CHICAGO – Social conservatives are often ridiculed and mocked for promoting traditional Biblical values such as one-man/one-woman marriage, encouraging sexual abstinence outside of marriage and refraining from immoral lifestyles.
The more popular perspective now is for political candidates to declare they "really don't care what goes on in the privacy of a bedroom" or that "love is the determining factor" about whether a couple – or three or four – of adults should be joined in state-recognized legal unions. Now it is considered rude, bigoted or homophobic – all societal taboos – to even be aware of a candidate's sexual orientation.
Ironically, that same tolerance and polite silence is not a part of the LGBTQ movement's political views. Instead, sexual orientation is a reason to support candidates, as indicated by the Victory Fund's promotion of candidates running in the 2018 election.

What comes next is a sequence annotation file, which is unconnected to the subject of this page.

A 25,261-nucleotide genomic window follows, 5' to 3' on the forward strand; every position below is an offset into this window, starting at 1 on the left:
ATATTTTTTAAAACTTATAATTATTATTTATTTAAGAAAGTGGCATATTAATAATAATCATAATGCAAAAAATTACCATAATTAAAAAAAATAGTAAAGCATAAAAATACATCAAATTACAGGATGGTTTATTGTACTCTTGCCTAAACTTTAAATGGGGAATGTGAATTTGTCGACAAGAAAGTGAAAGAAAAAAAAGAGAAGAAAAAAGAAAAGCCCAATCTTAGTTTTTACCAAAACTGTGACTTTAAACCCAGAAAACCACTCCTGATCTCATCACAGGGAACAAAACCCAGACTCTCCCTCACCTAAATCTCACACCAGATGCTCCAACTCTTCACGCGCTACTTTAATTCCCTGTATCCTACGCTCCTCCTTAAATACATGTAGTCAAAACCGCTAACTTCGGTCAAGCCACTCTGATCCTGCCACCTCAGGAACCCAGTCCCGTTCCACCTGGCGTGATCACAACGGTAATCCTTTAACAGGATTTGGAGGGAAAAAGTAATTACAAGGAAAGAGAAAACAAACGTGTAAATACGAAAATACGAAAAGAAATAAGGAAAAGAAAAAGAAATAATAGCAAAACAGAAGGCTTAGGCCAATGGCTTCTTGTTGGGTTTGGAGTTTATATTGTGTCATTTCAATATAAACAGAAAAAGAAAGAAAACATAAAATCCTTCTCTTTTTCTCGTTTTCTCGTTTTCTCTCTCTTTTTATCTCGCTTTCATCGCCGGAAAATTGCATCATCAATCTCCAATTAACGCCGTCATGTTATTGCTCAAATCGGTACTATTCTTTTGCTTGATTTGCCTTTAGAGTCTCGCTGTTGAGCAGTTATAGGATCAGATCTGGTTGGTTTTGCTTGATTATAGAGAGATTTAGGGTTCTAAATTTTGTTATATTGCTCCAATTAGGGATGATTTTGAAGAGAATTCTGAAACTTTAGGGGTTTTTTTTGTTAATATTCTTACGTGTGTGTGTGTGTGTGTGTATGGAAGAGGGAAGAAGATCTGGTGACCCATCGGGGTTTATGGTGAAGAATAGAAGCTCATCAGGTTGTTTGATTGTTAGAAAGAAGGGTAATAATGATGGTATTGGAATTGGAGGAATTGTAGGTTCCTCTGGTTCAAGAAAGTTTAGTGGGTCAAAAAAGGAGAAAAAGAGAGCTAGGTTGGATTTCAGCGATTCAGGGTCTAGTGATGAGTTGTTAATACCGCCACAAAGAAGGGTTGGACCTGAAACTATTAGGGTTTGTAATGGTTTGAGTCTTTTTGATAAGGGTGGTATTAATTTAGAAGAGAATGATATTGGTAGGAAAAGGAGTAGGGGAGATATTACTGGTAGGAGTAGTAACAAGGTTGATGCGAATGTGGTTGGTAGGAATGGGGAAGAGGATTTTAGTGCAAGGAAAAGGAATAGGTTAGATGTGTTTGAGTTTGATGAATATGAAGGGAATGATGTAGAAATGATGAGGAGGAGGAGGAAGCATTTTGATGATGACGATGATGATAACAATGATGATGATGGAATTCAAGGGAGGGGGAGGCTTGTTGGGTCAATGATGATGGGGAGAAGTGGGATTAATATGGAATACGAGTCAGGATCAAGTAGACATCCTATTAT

The LGBTQ Victory Fund spotlights U.S. Senator Tammy Baldwin as the first openly LGBTQ US senator, Arizona Democrat Kyrsten Sinema as the first openly bi-sexual candidate for US Senate, Gina Ortiz Jones as a potential first LGBTQ openly gay Congress member from Texas and Jared Polis as first openly gay governor in Colorado.
And the Victory Fund hones in on local Illinois candidates' sexual orientations for offices such as Cook County judge, Cook County Board commissioner, Peoria County Board commissioner and the Illinois House:
LGBTQ Victory Fund says it is "working to change the face and voice of America’s politics and achieve equality for LGBTQ Americans by increasing the number of openly LGBTQ officials at all levels of government."
So which is it – does a candidate's sexual orientation matter, or does it not?